Senator Jeff Sessions is in a unique political position.
He is the most respected, influential, and likeable elected official within the conservative movement – a movement that just saw many of its lifelong members declare that they’d never vote for President-elect Donald Trump or who eventually did so but rather reluctantly.
He is also the most respected, influential, and likeable elected official within Trump’s inner circle, having been the first significant politician to endorse his unlikely candidacy and the only senator who did so during the primary season.
Sessions is beloved by us all, and that’s why there’s no man better positioned – or with a better disposition – than our state’s junior senator to unite the two camps, or as Trump put it early Wednesday morning, to help “bind the wounds of division,” particularly within the Republican Party and especially within the conservative movement.
We’ve endured a bloody civil war within the party for more than a year. Lifelong political compatriots have fought hard against each other. Many friendships were heavily bruised, and some may have been irretrievably lost. And now, in imitation of the wisdom shown at Appomattox Court House, a “general amnesty” needs to be granted to all combatants, especially the conservatives with whom we’ve built this movement, this party, and our future.
Trump’s poignant and humble victory speech set the tone.
“I say it is time for us to come together as one united people,” the president-elect said, adding that, “those who have chosen not to support me in the past … I’m reaching out to you for your guidance and your help so that we can work together and unify our great country.”
Hours later, in a speech from his native Wisconsin, Speaker of the House Paul Ryan told reporters that Trump’s speech “set the perfect tone” and that now was the time for “redemption, not recrimination.”
Yet there are influential voices who are calling for just that – the modern day equivalent of tarring and feathering those conservatives who backed another horse in the primary, or who couldn’t bring themselves to vote for Trump out of a principled stance against his political positions or personal failings. They want to run them out on a rail.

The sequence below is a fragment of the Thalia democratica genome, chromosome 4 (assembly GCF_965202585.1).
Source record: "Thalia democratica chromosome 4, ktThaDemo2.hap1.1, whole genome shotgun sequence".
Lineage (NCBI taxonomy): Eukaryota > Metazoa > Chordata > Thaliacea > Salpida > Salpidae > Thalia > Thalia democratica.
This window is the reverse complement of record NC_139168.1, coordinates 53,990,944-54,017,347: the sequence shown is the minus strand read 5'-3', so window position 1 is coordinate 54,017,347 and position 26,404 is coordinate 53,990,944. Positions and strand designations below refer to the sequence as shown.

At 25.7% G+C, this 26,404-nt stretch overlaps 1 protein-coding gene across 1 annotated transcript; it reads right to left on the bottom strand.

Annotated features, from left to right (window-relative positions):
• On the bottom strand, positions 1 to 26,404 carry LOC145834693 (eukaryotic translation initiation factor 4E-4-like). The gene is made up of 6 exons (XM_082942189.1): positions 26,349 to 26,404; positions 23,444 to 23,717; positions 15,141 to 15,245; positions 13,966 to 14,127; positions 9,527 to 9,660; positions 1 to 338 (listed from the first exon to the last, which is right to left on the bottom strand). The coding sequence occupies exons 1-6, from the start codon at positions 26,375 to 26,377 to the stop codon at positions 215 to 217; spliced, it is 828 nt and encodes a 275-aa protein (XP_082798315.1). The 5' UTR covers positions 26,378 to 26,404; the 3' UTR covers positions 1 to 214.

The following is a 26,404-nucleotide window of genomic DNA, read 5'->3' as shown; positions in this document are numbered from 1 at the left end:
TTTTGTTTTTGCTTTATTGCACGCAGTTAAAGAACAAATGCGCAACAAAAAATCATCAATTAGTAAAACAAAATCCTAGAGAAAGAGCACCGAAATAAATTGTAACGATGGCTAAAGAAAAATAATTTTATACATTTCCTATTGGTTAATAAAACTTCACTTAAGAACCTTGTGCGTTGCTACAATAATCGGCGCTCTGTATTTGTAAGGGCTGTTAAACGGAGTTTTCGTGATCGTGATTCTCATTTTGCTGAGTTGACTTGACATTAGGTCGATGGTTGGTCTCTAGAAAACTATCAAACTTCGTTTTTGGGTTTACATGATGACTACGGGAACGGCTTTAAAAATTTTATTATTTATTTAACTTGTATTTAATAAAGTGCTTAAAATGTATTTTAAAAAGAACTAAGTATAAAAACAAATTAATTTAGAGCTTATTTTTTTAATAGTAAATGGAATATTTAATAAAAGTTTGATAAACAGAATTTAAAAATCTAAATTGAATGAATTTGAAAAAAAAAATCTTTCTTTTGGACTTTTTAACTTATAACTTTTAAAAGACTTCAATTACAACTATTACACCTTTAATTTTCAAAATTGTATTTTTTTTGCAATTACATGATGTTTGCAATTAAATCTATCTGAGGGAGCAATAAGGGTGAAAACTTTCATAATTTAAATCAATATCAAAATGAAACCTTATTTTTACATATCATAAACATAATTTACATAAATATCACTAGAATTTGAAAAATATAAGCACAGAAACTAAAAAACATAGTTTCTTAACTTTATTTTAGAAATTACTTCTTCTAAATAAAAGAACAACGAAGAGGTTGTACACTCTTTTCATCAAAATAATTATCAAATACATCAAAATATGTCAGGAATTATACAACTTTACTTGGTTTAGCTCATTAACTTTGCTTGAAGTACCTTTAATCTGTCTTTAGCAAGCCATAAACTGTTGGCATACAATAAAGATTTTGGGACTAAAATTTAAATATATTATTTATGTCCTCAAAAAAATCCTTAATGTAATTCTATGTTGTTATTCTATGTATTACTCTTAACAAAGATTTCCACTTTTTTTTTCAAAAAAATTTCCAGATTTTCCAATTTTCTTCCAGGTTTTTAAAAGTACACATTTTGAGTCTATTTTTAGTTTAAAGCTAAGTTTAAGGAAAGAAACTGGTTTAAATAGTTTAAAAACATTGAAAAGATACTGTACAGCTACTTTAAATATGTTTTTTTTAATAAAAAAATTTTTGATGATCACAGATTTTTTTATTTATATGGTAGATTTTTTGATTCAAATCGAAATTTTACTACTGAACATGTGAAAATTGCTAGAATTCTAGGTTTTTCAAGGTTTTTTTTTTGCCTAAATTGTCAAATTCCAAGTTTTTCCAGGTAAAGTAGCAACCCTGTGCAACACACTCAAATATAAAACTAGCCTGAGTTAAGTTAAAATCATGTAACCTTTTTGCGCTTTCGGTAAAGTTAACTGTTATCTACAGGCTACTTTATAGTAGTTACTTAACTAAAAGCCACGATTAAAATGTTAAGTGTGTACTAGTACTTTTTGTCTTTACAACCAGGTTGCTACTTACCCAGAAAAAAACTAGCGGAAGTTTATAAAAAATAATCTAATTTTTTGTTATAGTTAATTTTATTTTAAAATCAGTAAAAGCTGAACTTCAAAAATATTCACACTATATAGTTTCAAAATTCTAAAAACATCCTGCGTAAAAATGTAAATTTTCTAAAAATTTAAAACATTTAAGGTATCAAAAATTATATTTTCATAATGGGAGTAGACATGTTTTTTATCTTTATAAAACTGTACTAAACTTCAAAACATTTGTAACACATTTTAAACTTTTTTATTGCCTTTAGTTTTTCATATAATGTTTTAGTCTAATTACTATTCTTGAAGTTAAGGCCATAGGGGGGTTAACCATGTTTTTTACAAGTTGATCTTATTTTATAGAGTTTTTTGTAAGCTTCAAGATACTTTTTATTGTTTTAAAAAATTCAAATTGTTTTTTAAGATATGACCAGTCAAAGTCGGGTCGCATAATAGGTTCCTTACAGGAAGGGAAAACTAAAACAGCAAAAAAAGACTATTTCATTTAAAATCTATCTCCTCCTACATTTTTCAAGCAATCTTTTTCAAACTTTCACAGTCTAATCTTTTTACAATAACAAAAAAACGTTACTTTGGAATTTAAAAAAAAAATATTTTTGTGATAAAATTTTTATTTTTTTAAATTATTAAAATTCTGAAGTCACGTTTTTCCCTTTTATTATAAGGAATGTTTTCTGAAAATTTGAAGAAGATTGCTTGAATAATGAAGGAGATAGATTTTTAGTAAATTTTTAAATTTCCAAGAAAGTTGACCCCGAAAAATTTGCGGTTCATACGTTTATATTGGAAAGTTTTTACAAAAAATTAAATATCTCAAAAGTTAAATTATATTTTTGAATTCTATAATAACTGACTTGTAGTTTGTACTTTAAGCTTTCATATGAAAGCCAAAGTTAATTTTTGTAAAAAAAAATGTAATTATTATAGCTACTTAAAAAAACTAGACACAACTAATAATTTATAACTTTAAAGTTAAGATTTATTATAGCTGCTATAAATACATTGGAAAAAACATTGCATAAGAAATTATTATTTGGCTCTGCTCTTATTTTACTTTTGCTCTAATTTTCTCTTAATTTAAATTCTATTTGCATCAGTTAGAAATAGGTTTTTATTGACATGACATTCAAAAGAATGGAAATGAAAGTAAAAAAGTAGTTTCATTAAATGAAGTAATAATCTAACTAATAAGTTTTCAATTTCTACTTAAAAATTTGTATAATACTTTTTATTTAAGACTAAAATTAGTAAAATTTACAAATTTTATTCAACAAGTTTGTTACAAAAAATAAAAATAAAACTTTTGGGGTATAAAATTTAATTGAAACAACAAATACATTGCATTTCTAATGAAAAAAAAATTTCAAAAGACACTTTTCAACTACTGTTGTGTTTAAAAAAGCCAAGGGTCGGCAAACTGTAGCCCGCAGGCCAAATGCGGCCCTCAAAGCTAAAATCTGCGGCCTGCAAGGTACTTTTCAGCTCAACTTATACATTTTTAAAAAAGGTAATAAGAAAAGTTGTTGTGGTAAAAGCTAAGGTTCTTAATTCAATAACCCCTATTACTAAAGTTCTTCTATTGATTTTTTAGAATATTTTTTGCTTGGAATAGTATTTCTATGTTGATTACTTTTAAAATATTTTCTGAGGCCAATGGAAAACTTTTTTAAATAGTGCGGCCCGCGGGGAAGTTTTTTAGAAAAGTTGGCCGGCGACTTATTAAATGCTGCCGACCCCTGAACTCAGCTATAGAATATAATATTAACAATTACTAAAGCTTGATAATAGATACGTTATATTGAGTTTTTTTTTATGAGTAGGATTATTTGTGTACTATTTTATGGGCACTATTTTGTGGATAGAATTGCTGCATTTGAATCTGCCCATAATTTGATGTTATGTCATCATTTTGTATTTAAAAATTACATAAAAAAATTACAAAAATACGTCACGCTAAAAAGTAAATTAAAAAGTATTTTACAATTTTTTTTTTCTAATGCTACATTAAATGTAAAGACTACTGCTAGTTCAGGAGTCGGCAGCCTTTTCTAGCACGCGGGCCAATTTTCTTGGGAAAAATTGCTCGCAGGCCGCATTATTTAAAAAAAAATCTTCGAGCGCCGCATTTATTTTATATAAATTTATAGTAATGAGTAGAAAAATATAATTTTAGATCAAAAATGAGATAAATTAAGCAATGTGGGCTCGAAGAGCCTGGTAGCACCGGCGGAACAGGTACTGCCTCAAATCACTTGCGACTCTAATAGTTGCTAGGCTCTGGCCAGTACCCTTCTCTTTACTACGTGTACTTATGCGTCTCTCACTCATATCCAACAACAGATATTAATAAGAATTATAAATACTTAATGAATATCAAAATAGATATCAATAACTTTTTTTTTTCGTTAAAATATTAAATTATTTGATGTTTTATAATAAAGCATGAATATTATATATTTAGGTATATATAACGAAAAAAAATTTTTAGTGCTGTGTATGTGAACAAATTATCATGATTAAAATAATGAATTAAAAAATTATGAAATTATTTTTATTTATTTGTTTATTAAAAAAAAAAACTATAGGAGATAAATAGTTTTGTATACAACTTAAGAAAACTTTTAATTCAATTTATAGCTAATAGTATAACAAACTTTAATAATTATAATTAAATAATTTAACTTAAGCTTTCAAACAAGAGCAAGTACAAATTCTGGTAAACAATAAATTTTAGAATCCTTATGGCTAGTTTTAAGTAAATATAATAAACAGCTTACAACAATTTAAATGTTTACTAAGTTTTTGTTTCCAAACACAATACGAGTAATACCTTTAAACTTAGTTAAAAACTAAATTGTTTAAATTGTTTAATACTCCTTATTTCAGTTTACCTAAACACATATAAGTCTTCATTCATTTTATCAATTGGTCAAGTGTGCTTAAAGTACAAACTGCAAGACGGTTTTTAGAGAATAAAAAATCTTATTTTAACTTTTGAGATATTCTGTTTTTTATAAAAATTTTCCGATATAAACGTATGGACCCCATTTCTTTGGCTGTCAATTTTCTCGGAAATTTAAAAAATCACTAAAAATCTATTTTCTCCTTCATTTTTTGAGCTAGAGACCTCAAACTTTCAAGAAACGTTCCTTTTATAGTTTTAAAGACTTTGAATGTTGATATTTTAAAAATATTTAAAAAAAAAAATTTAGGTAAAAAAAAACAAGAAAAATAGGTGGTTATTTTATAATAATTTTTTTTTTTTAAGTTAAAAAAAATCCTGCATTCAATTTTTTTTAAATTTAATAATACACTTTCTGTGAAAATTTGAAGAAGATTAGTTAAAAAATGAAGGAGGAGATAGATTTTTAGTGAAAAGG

“Paul Ryan is not going to be the Speaker of the House in January,” said Sean Hannity on FOX News, as the results were becoming clear on election night. Hannity was an early and aggressive advocate for Trump, and was highly critical (and often justifiably so) of the speaker’s legislative strategy and policy positions.
Another early advocate and fellow radio talk show host Laura Ingraham on Wednesday warned Governor Chris Christi, who is leading Trump’s transition team, against filling any vacancies in the administration with conservatives who opposed Trump.
So much for “with malice toward none, with charity for all,” right?
I’ve listened regularly to Hannity and Ingraham for years and respect their meaningful contribution to the movement and to the party. They’re also smart, good, and principled people, and I’m sure if they searched their hearts they’d appreciate the dedicated conservative who simply couldn’t get over the many liberal things Trump has said and supported in the past.
Others who are calling for heads and hands need to take a long look at those they’re actually seeking to punish: there are plenty of squishy moderates and establishment types within the #NeverTrump camp, but there are also many deeply committed movement conservatives who we simply cannot do without.
I had, and still have, serious concerns about the authenticity and reliability of Trump’s conservative positions. I campaigned against him in the primary and bellyached about his liberal tendencies throughout the general election, but in the end he got my vote because he was much, much better than the alternative.
Conservatives who didn’t vote for Trump made a mistake. True. But they’re not our opposition.
If they’re truly conservative – and believe in timeless principles like limited government, free markets, and individual rights, among others – we need them in the tent, not outside of it.
Lee helped Grant recognize that in 1864.
Maybe Sessions can help Trump recognize that in 2016.